More Can Be Done to Help Individuals Plan for Retirement

A survey suggests there are some trust issues to overcome between individuals and financial institutions or advisers.

Individuals with a formal plan for retirement savings and income were more than twice as likely to say they feel secure about their retirement as those without one, according to a survey from Deloitte Center for Financial Services.

One in five respondents said they don’t have a plan for retirement because they haven’t taken the time to meet with a financial professional. Three in 10 said they intend to put a plan together, but haven’t set aside the time to do so.

Fewer than one-third (29%) of consumers in the current survey felt that financial institutions in general were highly trustworthy, while only one-third of respondents felt that way about financial professionals overall. But that response was different when it came to assessing their own financial adviser, with 78% of respondents saying that they trusted them, compared with 68% in 2012.

Consumers’ sentiments almost matched the perception of financial professionals themselves: Nearly three-quarters (74%) of surveyed financial advisers felt the level of trust with their own clients has gone up. Likewise, more than four in five (82%) of surveyed advisers also believed that their clients have a great deal of trust in them to “act in their best interests.”

However, there are trust issues to overcome. For example, only about half (52%) of the advisers surveyed feel that their clients trust the products they offer to help meet their retirement goals.

"If the financial industry wants better results for clients, they should make retirement advice and planning a top priority and deliver planning offerings that are focused on the needs and desired outcomes of the client," says Sean Cunniff, senior manager with Deloitte Services LP and investment management research leader for the Deloitte Center for Financial Services. "Advice and retirement planning programs can supplement the educational programs, build product awareness, help clients set their financial priorities, and provide a path to transition clients from 'do-it-yourselfers' to advice-seekers."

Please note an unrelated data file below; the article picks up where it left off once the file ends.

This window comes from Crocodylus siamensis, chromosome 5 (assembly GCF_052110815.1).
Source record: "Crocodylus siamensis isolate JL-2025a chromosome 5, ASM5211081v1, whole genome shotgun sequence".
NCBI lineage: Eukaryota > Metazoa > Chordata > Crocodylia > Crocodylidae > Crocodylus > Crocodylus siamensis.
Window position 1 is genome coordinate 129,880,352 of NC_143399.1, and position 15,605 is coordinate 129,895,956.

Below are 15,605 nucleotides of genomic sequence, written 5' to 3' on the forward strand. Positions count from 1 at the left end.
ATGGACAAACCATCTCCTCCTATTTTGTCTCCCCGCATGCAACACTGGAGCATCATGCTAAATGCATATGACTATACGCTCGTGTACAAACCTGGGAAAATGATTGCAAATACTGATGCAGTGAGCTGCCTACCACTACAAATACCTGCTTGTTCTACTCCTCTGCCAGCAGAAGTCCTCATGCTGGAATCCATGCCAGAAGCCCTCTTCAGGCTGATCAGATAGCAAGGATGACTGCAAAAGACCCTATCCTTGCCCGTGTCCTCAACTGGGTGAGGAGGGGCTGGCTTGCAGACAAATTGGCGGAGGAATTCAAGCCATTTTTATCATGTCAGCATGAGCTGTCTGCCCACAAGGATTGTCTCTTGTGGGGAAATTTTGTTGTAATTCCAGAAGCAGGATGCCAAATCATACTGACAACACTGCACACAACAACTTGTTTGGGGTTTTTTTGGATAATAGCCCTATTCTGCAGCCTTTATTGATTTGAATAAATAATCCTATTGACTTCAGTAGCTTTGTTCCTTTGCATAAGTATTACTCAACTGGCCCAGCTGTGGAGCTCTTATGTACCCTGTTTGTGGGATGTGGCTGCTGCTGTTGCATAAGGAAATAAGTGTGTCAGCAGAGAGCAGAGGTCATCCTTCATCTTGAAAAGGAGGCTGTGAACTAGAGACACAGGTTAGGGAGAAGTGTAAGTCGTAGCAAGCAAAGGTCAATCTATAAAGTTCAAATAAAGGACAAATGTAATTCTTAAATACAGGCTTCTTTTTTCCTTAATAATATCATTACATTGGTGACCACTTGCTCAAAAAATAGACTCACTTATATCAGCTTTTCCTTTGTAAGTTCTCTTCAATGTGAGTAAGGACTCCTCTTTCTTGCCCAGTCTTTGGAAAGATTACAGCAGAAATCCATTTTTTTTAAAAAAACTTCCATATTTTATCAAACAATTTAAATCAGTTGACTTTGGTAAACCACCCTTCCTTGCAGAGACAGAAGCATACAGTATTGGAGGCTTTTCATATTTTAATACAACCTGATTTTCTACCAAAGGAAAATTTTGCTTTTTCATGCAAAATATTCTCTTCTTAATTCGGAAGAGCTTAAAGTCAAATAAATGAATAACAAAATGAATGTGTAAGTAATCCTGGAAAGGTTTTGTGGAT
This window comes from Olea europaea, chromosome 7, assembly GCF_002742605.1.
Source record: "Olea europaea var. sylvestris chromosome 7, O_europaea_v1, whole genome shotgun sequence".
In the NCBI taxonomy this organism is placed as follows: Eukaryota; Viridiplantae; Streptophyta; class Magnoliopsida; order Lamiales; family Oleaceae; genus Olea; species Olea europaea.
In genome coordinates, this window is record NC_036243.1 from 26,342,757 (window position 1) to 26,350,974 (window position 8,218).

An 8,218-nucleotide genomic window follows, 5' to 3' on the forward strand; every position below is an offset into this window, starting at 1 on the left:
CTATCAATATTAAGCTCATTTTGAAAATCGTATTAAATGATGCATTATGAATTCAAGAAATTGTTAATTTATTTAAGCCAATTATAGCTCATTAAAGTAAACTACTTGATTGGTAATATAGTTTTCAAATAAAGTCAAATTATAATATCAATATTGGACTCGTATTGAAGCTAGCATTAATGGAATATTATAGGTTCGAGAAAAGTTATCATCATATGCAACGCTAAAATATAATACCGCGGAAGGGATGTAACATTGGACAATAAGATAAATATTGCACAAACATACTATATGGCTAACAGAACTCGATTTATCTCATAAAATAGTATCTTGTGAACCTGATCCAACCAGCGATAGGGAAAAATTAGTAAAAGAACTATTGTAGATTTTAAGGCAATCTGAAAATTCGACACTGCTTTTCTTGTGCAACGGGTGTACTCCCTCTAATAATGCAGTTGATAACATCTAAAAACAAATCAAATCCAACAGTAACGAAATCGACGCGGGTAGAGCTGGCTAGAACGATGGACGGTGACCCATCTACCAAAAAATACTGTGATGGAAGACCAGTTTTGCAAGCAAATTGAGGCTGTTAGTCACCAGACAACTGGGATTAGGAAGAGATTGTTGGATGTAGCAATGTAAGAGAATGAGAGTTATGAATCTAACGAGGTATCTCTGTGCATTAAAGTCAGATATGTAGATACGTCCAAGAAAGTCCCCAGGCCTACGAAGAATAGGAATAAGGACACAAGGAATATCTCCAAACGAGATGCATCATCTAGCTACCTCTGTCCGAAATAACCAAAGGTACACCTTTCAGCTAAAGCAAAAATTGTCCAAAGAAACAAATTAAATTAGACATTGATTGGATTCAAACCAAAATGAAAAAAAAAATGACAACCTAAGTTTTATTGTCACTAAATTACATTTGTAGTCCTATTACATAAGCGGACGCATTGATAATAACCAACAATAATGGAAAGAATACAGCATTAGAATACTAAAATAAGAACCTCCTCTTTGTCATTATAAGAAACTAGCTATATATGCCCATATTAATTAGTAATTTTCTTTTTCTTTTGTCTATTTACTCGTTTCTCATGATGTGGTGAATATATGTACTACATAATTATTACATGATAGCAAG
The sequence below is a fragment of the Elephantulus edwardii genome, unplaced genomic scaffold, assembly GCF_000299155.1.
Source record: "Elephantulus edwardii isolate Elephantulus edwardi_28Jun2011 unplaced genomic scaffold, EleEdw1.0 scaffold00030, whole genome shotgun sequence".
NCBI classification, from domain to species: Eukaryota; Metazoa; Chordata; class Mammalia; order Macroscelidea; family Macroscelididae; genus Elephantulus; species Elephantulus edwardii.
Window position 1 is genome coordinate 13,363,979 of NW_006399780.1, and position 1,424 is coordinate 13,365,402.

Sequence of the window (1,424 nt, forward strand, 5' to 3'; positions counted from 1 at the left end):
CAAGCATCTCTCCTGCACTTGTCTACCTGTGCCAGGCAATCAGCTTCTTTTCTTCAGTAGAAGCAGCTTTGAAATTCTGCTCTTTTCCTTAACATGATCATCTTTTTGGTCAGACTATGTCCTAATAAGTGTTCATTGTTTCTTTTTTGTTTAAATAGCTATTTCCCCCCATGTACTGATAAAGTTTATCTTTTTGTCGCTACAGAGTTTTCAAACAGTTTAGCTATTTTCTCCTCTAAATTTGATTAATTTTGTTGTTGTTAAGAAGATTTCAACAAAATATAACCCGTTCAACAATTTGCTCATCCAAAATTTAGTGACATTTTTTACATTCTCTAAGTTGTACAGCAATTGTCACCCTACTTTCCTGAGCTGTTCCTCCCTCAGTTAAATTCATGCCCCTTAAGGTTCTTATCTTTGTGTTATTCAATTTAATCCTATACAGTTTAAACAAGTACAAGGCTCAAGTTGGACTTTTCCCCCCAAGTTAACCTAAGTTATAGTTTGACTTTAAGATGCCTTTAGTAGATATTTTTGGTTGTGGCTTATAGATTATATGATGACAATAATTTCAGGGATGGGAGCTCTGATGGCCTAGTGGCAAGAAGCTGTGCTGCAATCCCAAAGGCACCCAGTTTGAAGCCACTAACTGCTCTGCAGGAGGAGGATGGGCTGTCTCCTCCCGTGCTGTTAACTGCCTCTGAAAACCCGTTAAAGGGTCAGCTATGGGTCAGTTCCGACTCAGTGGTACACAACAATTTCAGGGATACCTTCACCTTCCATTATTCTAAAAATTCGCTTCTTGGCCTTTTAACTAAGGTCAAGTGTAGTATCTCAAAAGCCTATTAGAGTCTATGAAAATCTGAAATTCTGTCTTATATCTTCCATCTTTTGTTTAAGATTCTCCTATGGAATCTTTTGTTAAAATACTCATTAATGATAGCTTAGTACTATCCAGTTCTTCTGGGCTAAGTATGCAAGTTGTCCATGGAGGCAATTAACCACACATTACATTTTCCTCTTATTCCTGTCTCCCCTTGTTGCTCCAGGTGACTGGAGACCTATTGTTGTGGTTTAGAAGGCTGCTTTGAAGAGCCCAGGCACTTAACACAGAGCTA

The survey reveals the workplace is emerging as a potentially fruitful venue for engaging individuals in broader retirement planning, with surveyed consumers ranking workplace retirement plans as the second-most trusted source for financial information, ahead of an individual's primary financial institution and behind only his or her primary financial adviser.

Forty-five percent of respondents feel "very secure" in having enough savings and income to maintain a comfortable retirement lifestyle. Yet, of those consumers surveyed who felt very secure about retirement, 17% did not have either a financial adviser or a plan for retirement.

The percentage who feel “very secure” about retirement marks a sizable jump from 28% in Deloitte's initial survey in 2012, but the survey report's authors say this positive increase could be a direct result of strong recent growth in investment returns, and they are concerned this sentiment may be "fleeting." It could be reversed by a downward shift in the economy or rising interest rates, which could influence stock market volatility.

The majority (55%) of those surveyed still do not feel financially set for their senior years despite improved economic conditions.

The Deloitte Center for Financial Services commissioned Andrews Research Associates to conduct an online survey of 2,000 U.S. consumers in September 2014, focusing on the factors impacting respondents' feelings of security around retirement finances. The consumer data was supplemented with in-depth telephone interviews with 178 financial advisers. The survey report is here.